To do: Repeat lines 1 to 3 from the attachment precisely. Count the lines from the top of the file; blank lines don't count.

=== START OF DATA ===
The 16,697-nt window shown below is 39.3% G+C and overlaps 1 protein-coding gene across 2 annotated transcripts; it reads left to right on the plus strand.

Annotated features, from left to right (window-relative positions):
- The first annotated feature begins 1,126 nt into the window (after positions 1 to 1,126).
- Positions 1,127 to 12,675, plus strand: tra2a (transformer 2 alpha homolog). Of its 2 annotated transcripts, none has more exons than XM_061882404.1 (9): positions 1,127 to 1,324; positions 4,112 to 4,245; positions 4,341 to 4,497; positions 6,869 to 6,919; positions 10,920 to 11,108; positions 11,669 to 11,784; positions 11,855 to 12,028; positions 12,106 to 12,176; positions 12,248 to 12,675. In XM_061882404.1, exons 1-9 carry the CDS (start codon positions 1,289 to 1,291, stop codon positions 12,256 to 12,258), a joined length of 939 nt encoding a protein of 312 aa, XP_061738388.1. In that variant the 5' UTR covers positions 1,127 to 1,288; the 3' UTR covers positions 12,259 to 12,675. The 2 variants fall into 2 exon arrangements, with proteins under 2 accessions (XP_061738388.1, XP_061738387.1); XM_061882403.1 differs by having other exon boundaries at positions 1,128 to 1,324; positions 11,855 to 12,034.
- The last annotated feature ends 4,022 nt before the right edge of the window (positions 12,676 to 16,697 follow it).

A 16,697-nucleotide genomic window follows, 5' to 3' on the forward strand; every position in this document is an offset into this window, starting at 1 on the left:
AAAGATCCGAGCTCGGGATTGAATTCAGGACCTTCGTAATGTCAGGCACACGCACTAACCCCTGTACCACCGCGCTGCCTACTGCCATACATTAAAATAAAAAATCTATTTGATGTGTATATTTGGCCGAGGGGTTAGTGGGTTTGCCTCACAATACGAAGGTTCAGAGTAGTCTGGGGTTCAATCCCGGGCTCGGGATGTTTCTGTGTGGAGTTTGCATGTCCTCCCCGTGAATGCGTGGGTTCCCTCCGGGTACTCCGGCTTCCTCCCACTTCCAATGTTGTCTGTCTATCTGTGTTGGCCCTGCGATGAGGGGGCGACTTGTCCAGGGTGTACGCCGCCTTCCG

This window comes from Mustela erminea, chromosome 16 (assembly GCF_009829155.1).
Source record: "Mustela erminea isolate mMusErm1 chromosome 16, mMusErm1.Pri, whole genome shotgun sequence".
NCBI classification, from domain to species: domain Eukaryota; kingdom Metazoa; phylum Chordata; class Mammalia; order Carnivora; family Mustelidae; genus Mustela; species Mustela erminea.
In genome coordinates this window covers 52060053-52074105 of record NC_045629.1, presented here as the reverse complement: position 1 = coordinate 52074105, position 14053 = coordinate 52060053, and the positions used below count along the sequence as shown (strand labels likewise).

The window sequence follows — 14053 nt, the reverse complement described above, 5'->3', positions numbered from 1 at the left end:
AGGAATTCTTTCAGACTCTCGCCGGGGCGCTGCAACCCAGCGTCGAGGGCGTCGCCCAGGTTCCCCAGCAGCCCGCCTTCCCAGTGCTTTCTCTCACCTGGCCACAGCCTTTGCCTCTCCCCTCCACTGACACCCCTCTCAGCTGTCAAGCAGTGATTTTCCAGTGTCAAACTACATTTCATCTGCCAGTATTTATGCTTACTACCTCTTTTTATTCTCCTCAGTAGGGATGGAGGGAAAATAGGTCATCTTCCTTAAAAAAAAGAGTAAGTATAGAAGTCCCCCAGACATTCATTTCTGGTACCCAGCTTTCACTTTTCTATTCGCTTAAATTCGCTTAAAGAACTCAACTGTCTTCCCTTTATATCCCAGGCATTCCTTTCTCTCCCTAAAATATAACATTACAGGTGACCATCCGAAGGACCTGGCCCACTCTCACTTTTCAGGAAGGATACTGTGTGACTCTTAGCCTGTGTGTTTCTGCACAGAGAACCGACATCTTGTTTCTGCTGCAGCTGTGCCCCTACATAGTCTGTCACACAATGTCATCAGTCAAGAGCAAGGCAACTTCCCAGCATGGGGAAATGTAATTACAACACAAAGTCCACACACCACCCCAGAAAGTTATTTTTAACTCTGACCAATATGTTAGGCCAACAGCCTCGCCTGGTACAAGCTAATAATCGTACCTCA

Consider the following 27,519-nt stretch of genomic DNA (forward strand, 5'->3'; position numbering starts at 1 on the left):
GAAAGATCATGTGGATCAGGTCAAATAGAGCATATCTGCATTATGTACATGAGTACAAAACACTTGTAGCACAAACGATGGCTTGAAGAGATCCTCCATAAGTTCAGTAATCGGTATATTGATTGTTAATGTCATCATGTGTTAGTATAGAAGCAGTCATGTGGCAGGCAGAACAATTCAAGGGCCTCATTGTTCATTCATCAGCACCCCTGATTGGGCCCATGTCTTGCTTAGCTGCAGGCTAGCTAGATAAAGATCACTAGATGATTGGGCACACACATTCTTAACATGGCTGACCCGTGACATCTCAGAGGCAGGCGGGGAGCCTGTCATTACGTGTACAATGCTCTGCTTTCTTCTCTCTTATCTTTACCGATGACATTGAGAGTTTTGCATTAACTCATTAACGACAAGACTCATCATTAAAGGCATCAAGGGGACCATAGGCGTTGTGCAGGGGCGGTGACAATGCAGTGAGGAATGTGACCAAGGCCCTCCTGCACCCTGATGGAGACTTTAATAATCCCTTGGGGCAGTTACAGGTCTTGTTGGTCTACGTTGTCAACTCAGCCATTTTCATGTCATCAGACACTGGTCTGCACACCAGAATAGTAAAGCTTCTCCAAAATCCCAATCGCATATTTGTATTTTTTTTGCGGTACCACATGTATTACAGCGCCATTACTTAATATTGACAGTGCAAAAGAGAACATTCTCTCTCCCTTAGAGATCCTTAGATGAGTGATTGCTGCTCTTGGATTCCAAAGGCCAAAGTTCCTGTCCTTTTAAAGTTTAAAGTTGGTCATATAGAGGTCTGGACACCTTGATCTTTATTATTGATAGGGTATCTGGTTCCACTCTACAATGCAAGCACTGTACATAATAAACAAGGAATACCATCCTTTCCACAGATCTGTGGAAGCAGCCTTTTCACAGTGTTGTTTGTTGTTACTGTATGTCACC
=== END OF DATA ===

The 16,697-nt window shown below is 39.3% G+C and overlaps 1 protein-coding gene across 2 annotated transcripts; it reads left to right on the plus strand.

Annotated features, from left to right (window-relative positions):
- The first annotated feature begins 1,126 nt into the window (after positions 1 to 1,126).